In figures 2 and 3 we can see that the segmentation maps of traditional anonymization methods are clearly degraded and some of them are completely wrong. Deep Natural Anonymization, however, preserves the semantic segmentation. The segmentation maps are almost identical compared to the original. From figure 3 we can see that faces images processed by conventional anonymization methods not only produce bad segmentation boundaries, but also make the segmentation model to infer completely new object classes that were never present in the original image, like cats or bottles.
To quantify the impact of each anonymization technique, we calculated the mean of the intersection over union (mIOU) across the whole test set . The calculation was done between the segmentation maps of the images generated by the different methods and the original ones. The results are reported in table 1.
To asses the general content consistency between the anonymized images and the original ones, we used an independent image tagging model from Clarifai . “The generic image tagging model recognizes over 11,000 different concepts including objects, themes, moods, and more […]“. The tags describe what the model infers from the input image. Additionally, the model gives a confidence for each tag. Figure 4 shows the top 5 concepts, predicted by Clarifai’s public image tagging model , of the original and its DNA version.
Ideally, a generic image tagging model should predict the exact same concepts for both the original and the anonymized image. To measure the consistency, we used Clarifai’s solution to predict the concepts in all our test samples for each different anonymization technique. Afterwards, we calculated the mean average precision (mAP) of the top N predicted concepts (where N stands for the amount of different concepts) between the anonymized images and the original ones. With the mAP we evaluate two things: the concurrencies of the predicted concepts and their associated scores. As an example, consider an anonymized image and its original pair that have been processed by the image tagging model. A concept with a lower confidence value in the anonymized image with respect to its original pair will have less impact in the final mAP score than a concept that occurs only in the anonymized image, and not in its original pair. The results for the top 5 and top 50 concepts are listed in table 2.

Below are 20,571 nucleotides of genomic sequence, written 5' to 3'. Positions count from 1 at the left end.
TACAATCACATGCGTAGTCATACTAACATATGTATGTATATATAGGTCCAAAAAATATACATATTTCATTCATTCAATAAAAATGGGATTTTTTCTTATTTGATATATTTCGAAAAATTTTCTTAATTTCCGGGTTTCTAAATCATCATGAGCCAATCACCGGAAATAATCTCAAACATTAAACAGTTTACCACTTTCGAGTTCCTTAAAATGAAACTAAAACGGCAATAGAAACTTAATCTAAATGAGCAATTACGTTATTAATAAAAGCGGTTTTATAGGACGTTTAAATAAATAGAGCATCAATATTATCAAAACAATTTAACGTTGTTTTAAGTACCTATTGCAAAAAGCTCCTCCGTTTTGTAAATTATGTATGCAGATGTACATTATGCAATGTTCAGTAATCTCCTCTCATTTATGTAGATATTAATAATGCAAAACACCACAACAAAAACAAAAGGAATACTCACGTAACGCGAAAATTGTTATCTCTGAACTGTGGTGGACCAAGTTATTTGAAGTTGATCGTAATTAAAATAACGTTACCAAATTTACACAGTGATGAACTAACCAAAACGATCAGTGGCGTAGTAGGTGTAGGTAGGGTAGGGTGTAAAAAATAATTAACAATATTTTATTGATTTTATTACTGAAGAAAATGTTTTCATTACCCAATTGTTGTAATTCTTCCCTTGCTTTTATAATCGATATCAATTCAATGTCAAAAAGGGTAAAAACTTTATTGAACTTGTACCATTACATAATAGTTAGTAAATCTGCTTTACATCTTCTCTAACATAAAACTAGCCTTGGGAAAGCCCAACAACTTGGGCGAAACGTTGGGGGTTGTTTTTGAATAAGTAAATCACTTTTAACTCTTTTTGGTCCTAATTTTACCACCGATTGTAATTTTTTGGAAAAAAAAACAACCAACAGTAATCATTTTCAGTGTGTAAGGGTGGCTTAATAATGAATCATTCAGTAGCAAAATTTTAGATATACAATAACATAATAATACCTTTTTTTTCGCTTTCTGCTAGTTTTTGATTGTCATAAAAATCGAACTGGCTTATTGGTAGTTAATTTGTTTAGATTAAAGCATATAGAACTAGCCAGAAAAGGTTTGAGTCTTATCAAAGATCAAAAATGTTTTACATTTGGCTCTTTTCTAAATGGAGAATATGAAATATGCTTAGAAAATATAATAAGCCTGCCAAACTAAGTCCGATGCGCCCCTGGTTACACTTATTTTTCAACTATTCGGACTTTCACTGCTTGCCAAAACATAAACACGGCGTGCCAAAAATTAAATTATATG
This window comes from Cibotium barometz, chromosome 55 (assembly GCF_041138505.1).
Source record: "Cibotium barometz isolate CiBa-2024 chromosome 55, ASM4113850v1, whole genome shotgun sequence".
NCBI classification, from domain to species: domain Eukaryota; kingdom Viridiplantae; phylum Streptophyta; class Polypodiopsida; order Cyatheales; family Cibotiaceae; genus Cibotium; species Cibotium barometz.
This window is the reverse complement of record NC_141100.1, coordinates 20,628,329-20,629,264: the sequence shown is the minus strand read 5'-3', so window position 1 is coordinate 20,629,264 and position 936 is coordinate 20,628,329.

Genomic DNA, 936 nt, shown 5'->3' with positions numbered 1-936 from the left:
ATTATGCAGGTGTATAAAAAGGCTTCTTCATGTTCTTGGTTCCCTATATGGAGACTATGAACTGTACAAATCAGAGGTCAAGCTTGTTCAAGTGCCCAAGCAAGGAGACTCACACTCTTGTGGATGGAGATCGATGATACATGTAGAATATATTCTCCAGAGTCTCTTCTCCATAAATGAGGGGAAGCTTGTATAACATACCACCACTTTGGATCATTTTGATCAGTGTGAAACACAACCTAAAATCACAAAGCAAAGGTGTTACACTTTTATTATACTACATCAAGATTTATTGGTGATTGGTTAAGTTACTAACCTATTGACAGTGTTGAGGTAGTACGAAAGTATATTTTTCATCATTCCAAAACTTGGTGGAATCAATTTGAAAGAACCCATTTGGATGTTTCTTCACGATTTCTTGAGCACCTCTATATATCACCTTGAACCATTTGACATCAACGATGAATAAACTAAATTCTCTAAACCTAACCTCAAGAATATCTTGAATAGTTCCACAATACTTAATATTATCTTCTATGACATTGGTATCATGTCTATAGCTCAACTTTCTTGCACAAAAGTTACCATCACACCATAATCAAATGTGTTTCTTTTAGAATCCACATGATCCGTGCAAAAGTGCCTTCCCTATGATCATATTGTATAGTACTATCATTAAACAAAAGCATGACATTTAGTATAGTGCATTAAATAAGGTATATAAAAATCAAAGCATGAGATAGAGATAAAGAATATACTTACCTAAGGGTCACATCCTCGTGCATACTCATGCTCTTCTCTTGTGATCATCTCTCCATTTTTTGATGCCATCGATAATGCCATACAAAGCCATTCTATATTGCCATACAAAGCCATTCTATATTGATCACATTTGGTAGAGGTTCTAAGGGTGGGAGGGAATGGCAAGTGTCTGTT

Our experiments prove that data can be anonymized in a way that preserves the valuable information. In addition, it highlights the fact that even models which have never seen anonymized data before, still perform like they would on regular data. This allows businesses to be GDPR compliant and therefore protected from high costs caused by implementing and maintaining complex data management infrastructure or data breaches. Moreover, a sufficient anonymization opens up further business opportunities for companies in order to create revenue by selling high-quality datasets. Also, resource-heavy processes like image annotation can be outsourced to third-party partners in non-EU countries to drastically reduce personnel costs.
Stop destroying your data
Interested in being compliant without destroying valuable information? We offer an industry approved anonymization solution, which can be easily deployed directly into your data center so your data never has to leave your roof. For further information please contact us under email@example.com.
About the authors
Patrick Kern, CTO at Brighter.AI
Elias Vansteenkiste Lead Research Scientist at Brighter.AI
We recommend some articles and videos for more details about GDPR.
- What about GDPR Article 7 “Conditions for Consent” for image and video data? This article is a good read about how the data protection laws apply to image and video data.
- The following videos highlight some of the specific rights in GDPR
GDPR Article 33/83 “Data Breaches” for image and video data
GDPR Article 7 “Right to be Forgotten” for image and video data
 Software 2.0 by Karpathy, Director of AI at Tesla